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Concept# Relaxation (iterative method)

Summary

In numerical mathematics, relaxation methods are iterative methods for solving systems of equations, including nonlinear systems.
Relaxation methods were developed for solving large sparse linear systems, which arose as finite-difference discretizations of differential equations. They are also used for the solution of linear equations for linear least-squares problems and also for systems of linear inequalities, such as those arising in linear programming. They have also been developed for solving nonlinear systems of equations.
Relaxation methods are important especially in the solution of linear systems used to model elliptic partial differential equations, such as Laplace's equation and its generalization, Poisson's equation. These equations describe boundary-value problems, in which the solution-function's values are specified on boundary of a domain; the problem is to compute a solution also o

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Alexandre Caboussat, Dimitrios Gourzoulidis

In this article, we address the numerical solution of the Dirichlet problem for the three-dimensional elliptic Monge-Ampere equation using a least-squares/relaxation approach. The relaxation algorithm allows the decoupling of the differential operators from the nonlinearities. Dedicated numerical solvers are derived for the efficient solution of the local optimization problems with cubicly nonlinear equality constraints. The approximation relies on mixed low order finite element methods with regularization techniques. The results of numerical experiments show the convergence of our relaxation method to a convex classical solution if such a solution exists; otherwise they show convergence to a generalized solution in a least-squares sense. These results show also the robustness of our methodology and its ability at handling curved boundaries and non-convex domains.

Two-level domain decomposition methods are very powerful techniques for the efficient numerical solution of partial differential equations (PDEs). A two-level domain decomposition method requires two main components: a one-level preconditioner (or its corresponding smoothing iterative method), which is based on domain decomposition techniques, and a coarse correction step, which relies on a coarse space. The coarse space must properly represent the error components that the chosen one-level method is not capable to deal with. In the literature most of the works introduced efficient coarse spaces obtained as the span of functions defined on the entire space domain of the considered PDE. Therefore, the corresponding two-level preconditioners and iterative methods are defined in volume. In this paper, we use the excellent smoothing properties of domain decomposition methods to define a new class of substructured two-level methods, for which both domain decomposition smoothers and coarse correction steps are defined on the interfaces. This approach has several advantages. On the one hand, the required computational effort is cheaper than the one required by classical volumetric two-level methods. On the other hand, our approach does not require the explicit construction of coarse spaces, and it permits a multilevel extension, which is desirable when the high dimension of the problem or the scarce quality of the coarse space prevents the efficient numerical solution. Numerical experiments demonstrate the effectiveness of the proposed new numerical framework.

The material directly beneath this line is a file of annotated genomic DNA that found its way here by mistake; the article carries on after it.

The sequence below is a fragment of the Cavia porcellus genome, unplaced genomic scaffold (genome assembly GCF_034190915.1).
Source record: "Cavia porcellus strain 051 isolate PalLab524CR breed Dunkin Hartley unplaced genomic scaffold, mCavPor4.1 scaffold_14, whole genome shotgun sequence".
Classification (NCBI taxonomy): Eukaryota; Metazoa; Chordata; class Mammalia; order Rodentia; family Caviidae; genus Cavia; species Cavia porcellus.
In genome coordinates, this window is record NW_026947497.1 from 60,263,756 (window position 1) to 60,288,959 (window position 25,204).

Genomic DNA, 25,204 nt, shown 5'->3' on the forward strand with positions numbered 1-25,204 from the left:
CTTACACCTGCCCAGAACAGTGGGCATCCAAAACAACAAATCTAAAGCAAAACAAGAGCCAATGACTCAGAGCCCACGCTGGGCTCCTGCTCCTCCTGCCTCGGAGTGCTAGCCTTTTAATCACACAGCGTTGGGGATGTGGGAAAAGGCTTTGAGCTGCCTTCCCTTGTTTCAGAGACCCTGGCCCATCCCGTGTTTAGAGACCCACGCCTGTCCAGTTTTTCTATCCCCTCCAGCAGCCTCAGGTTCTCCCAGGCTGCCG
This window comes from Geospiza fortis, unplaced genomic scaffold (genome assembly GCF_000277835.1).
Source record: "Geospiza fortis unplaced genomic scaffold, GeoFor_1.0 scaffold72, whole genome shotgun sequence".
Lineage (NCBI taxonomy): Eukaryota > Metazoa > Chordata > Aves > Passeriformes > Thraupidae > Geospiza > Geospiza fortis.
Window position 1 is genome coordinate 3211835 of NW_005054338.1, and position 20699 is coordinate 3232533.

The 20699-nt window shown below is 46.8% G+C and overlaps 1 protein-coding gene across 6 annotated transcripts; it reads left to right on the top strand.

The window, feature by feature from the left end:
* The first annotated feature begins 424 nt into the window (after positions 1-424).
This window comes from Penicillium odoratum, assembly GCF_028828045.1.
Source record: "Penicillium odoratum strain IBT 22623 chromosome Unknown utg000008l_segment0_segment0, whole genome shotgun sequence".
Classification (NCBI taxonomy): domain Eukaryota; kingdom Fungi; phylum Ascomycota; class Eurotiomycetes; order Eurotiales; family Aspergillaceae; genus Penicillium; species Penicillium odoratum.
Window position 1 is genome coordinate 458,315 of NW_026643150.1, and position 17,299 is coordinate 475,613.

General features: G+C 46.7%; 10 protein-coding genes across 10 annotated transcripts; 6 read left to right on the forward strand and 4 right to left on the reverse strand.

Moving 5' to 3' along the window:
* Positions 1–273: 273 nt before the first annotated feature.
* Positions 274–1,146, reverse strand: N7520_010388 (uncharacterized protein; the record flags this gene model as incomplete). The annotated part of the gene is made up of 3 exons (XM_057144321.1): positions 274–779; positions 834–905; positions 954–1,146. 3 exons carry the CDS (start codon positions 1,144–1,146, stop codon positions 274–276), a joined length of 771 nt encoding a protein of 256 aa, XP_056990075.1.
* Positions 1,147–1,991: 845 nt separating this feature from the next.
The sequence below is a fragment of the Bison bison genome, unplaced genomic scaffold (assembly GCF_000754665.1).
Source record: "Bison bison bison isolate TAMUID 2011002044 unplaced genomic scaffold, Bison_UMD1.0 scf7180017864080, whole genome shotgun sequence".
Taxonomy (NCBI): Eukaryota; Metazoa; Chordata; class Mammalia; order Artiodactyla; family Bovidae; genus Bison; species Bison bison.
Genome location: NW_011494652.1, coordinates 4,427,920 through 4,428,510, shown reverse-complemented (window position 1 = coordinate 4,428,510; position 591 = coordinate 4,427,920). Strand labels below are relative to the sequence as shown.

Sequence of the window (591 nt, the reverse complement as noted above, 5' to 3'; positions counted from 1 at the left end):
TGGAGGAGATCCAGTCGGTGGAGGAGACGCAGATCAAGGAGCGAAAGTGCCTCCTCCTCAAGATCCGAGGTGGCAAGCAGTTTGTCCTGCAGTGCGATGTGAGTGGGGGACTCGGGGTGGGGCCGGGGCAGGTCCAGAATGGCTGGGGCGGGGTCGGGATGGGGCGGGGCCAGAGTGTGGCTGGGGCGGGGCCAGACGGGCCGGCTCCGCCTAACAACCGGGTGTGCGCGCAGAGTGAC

2021The question addressed is the determination of a glacier’s subglacial topography, given surface topography and mass-balance data. The input data can be obtained relatively easily for a large number of glaciers. Several methods essentially based on the shallow ice approximation are proposed, some of which are extended to Stokes ice flows. Two gradient-free, iterative methods are first introduced, namely the quasi-stationary inverse method, that relies on the apparent surface mass-balance description of glacier dynamics, and the transient inverse method, consisting in the iterative update of the bedrock topography proportionally to the surface topography misfit at the end of the glacier’s considered evolution. Then, an optimal control algorithm is suggested that calculates the bedrock topography and some model parameters from surface observations through the minimization of a regularized misfit functional by means of a Lagrangian method. Numerical validations, along with sensitivity analyses and applications to real-world data are presented for each method.